Actor / Drama Teacher
Diane Franklin ’16 (English) often compares her life to the story of the tortoise and the hare. First, she was the hare. After a modeling career that begin at age 10, Franklin started acting, where by the end of her 20s, she played main roles in The Last American Virgin, Better off Dead, Amityville II: The Possession and Bill & Ted’s Excellent Adventure.
Then, in her 40s, she was the tortoise. She attended Moorpark College off and on. She stalled on writing her autobiography, and motherhood had largely replaced her acting career. But after transferring to CSUN, Franklin found an inspiring new career for the next chapter of her life — and the direction she needed to keep running. “At CSUN, I decided I wanted to become a teacher, and bring drama and acting into my class,” said Franklin, who visited campus in June for an interview.
Going back to school, she said, “was a trippy experience learning from teenage peers and being taught by younger professors.” But that initial uneasiness turned into an enriching experience that allowed her to develop the writing skills needed to complete two autobiographies — Diane Franklin: The Excellent Adventures of the Last American, French-Exchange Babe of the 80s and Diane Franklin: The Excellent Curls of the Last American, French-Exchange Babe of the 80s. Currently earning her drama teaching credential, Franklin is teaching in the Rio School District in Oxnard.
Activist / Filmmaker
CSUN freshmen packed the lawn in front of the Oviatt Library for Freshman Convocation, which formally welcomed first-year students. The event included a welcome from CSUN President Dianne F. Harrison and a keynote address by filmmaker, musician and activist Brittany Ann “Bree” Newsome. Newsome gained national attention when she climbed the flagpole on the South Carolina State House grounds in 2015 and removed the Confederate flag. She took action, Newsome said, after the hate-fueled killing of nine black churchgoers in Charleston, S.C., and a week of debate about the flag’s presence at the statehouse.
University officials invited Newsome to speak as a complement to the freshman class common reading, Between the World and Me. The book by Ta-Nehisi Coates focuses on race in America. Newsome encouraged the freshmen to be unafraid and to walk their own paths. “Each person in this space represents a different path,” she said. “There are over a thousand different life paths that are represented here that we each walked and led us to being here at this moment.”
Founder of Dermalogica
Innovative entrepreneur Jane Wurwand, co-founder of the skincare company Dermalogica and The International Dermal Institute, shared her expertise on how to turn an idea into a successful business venture, at CSUN’s David Nazarian College of Business and Economics. On Sept. 27, Wurwand offered insight into how she was able to build Dermalogica into a globally recognized personal-care leader. Her lecture, “The Five Words That Changed My Life,” took place in the Charles H. Noski Auditorium on campus.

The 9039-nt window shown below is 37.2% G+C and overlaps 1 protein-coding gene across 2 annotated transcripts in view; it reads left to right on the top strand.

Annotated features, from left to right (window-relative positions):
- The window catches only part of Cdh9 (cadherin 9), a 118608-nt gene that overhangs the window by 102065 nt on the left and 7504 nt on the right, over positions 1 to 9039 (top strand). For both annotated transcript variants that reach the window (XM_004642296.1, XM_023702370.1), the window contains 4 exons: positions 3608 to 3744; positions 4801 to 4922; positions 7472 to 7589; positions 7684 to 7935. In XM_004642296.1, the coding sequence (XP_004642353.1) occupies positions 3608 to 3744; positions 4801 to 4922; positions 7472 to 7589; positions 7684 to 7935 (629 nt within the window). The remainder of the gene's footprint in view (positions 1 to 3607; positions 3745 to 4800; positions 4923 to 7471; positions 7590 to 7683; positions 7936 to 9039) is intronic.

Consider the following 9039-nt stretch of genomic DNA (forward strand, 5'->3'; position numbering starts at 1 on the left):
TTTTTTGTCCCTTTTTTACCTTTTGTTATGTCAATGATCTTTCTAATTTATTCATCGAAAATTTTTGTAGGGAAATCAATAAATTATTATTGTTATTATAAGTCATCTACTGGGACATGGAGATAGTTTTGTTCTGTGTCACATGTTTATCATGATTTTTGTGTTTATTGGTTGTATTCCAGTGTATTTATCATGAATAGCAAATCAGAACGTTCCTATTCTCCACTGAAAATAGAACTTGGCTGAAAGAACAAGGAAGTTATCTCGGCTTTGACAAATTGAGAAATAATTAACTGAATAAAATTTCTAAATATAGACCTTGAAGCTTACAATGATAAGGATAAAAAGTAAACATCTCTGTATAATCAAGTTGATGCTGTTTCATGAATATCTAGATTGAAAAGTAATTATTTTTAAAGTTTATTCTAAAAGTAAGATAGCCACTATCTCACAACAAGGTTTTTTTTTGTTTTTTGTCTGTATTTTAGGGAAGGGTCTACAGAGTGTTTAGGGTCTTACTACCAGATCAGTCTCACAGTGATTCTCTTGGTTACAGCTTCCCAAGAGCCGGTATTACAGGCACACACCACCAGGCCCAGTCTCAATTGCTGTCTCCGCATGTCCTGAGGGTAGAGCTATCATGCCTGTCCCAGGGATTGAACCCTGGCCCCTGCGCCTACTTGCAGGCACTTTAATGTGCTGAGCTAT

Born and raised in the United Kingdom, Wurwand’s first job was sweeping hair cuttings off the floor of her neighborhood salon. She worked her way up to “shampoo girl” and later started a career in skin therapy and cosmetics, eventually becoming a licensed instructor. While working for the American hair-care company Redken, she was sent to South Africa to launch its skincare brand, a job that involved travel to the United States.
Shortly after arriving in LA in 1983, Wurwand founded the International Dermal Institute. In addition to training fellow cosmetologists in skin care, Wurwand set out to develop products free of common skin irritants. In 1986, she founded Dermalogica. The company’s products are now the top choice of more than 100,000 professional skin therapists in more than 100 countries worldwide.
Comedian / Actor
The border crossed me,” quipped CSUN alumnus Richard “Cheech” Marin, about the Chicano experience and life as a Los Angeles native. The actor, director and comedian returned to his old CSUN stomping grounds and brought with him some of the young guns of comedy, in Cheech Marin Hosts an Evening of Comedy, at the Younes and Soraya Nazarian Center for the Performing Arts (formerly VPAC).
Marin is best known as one half of the comedy duo “Cheech and Chong.” He and his partner, Tommy Chong, released a series of best-selling comedy albums in the 1970s and received a Grammy Award. The comedians’ movie, Up in Smoke, became the highest-grossing comedy of 1978, topping $100 million at the box office. The partnership lasted 15 successful years, and Marin went on to direct and star in numerous films and TV series.
Marin has played many cameo roles, including cartoon voice-overs (Ferngully, The Lion King), and he co-starred opposite Don Johnson in the 1990s TV drama Nash Bridges. In 1996, Marin was cast as Kevin Costner’s best friend in the golf comedy Tin Cup. He also appeared in all three segments of the Spy Kids series and voiced the quips of “Ramone” in Pixar’s Cars and Cars 2. Most recently, the comedy legend has guest starred on the award-winning TV show Jane the Virgin.
Marin has maintained his connections to CSUN, and in 2004, the university honored him with the Distinguished Alumni Award.
The Associated Students-organized Big Show marked a big, loud return to its roots by scoring headliner Dillon Francis, an LA-based DJ-producer — just two days after his 30th birthday. The artist, who has played the likes of Coachella and Electric Daisy Carnival, dropped beats for thousands of CSUN students and their guests. In addition to the electronic dance music (EDM) mainstays of dubstep and “trap,” Francis is best known and loved for helping popularize “moombahton,” the 110-bpm genre. Rolling Stone described Francis’ “vintage moombahton” style as “laid-back, groovy vibes, full of dembow-inflected, reggaeton-inspired beats and overlaid with house flourishes.”